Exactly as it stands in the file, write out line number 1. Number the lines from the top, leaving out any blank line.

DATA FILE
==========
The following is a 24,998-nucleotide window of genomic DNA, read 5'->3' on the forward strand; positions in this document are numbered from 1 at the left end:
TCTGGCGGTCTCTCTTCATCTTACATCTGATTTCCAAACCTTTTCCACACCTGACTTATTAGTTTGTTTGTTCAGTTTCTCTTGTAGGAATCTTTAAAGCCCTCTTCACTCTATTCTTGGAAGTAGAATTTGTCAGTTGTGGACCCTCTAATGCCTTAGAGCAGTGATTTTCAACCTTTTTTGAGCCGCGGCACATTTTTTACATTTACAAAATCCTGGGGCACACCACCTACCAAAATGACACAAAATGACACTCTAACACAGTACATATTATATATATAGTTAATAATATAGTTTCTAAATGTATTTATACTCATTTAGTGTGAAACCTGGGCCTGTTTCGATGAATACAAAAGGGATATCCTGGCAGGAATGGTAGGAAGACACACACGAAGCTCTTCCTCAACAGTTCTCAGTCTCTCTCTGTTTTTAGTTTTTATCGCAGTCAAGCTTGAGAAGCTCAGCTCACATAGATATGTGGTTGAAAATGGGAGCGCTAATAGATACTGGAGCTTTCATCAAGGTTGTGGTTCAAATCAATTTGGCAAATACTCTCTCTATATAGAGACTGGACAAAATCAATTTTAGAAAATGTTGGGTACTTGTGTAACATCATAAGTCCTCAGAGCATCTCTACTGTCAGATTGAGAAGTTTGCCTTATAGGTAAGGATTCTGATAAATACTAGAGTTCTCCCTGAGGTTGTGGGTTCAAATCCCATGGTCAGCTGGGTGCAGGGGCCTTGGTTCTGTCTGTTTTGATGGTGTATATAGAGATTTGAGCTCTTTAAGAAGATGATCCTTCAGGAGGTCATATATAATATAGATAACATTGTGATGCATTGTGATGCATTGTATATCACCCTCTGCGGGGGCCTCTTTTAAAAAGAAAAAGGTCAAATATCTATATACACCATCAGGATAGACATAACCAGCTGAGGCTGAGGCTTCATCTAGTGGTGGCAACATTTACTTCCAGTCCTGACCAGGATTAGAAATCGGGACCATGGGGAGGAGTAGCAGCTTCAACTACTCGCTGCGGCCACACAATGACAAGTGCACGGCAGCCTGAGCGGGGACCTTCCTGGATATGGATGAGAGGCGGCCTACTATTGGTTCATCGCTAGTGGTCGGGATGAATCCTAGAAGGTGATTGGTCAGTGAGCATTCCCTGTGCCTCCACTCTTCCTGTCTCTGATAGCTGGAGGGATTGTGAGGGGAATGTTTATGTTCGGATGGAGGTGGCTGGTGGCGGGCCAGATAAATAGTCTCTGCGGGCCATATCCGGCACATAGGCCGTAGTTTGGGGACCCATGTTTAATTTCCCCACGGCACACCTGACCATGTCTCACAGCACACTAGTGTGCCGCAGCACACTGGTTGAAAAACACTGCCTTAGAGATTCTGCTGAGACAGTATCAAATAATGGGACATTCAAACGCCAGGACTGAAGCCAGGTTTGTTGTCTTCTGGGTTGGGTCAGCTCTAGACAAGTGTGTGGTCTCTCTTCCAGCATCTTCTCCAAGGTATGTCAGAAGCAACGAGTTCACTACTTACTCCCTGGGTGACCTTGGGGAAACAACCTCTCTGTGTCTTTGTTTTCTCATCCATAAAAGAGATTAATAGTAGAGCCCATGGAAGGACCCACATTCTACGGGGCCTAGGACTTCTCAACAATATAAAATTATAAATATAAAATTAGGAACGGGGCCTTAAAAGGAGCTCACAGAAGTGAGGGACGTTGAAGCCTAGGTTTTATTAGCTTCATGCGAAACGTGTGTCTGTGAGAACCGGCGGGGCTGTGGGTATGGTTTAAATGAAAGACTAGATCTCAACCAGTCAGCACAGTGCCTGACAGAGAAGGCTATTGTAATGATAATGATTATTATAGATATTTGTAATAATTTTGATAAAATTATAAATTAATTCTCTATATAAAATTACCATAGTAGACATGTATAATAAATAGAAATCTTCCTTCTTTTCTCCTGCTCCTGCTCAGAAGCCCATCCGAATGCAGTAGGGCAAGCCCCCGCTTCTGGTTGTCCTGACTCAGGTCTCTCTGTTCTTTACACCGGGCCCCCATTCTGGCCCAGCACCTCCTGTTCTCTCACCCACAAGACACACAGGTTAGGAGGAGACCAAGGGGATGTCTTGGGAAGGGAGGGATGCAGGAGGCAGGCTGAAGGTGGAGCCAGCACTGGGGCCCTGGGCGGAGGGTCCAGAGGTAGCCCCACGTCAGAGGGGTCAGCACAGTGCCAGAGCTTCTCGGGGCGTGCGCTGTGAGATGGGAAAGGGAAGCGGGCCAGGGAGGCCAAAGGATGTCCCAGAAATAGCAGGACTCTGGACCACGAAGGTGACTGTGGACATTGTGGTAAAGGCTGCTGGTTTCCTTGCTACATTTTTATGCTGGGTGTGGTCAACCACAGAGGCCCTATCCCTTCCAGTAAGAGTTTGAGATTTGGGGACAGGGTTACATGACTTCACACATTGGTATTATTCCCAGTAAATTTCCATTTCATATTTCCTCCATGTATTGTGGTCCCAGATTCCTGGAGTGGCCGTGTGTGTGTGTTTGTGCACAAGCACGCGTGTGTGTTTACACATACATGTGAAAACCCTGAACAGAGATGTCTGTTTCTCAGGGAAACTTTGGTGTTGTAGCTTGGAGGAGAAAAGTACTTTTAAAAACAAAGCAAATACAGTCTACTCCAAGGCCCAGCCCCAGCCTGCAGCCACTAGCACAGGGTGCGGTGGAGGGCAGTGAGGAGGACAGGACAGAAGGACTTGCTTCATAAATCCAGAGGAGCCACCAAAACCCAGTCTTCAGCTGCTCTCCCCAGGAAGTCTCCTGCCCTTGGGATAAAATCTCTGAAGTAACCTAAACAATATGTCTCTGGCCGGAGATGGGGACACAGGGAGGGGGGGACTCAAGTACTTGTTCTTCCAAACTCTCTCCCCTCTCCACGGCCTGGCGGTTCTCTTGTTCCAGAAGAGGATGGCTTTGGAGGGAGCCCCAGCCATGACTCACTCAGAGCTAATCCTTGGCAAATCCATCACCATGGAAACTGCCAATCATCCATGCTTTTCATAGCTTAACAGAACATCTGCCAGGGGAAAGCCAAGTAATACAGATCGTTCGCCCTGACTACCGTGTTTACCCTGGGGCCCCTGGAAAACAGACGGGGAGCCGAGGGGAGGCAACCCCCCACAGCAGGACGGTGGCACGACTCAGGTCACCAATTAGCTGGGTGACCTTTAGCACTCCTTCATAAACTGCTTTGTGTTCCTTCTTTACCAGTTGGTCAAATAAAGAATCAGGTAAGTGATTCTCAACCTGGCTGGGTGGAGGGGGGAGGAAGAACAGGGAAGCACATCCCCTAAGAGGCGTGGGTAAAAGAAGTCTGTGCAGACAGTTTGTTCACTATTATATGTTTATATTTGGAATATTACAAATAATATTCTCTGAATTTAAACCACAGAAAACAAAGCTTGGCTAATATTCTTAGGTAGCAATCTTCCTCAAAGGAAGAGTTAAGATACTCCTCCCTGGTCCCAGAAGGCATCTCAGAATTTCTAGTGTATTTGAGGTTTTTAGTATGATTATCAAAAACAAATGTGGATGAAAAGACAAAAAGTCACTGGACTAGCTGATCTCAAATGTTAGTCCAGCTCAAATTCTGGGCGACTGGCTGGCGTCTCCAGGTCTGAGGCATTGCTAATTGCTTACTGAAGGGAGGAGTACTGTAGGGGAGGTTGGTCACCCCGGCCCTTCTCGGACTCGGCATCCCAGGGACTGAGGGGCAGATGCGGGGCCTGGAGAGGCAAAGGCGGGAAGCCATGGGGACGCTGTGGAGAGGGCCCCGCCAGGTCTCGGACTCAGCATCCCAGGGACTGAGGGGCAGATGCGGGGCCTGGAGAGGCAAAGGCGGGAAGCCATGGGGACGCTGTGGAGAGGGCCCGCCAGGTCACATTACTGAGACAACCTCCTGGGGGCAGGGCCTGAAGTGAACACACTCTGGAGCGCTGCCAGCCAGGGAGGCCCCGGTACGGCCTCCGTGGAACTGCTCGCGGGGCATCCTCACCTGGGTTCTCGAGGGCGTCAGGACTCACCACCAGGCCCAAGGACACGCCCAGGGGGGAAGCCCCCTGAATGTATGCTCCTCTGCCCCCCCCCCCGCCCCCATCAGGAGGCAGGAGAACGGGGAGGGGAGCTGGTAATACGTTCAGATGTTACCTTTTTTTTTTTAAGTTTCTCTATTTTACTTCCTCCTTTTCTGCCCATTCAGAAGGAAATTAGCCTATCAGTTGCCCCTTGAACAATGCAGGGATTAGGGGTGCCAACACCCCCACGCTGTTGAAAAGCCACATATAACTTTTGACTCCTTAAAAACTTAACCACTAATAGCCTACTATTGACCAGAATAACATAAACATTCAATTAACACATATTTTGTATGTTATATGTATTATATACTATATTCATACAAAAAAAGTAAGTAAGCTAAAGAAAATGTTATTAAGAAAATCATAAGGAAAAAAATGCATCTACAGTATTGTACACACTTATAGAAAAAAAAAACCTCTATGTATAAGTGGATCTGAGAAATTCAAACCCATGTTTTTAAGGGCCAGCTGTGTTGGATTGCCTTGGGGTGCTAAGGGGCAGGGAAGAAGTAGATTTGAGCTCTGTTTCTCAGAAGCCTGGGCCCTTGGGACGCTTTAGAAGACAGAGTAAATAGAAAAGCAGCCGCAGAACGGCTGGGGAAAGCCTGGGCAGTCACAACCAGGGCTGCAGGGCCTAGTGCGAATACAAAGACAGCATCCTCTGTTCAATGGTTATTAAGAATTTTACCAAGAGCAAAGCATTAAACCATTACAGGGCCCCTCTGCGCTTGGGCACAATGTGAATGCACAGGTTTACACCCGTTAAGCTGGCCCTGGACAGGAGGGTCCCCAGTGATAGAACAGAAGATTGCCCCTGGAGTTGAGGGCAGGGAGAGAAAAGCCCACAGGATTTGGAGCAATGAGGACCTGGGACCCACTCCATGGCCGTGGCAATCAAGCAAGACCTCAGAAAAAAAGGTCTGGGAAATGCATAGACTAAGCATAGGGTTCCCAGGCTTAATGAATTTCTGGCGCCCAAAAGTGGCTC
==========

The following is a 24,998-nucleotide window of genomic DNA, read 5'->3' on the forward strand; positions in this document are numbered from 1 at the left end: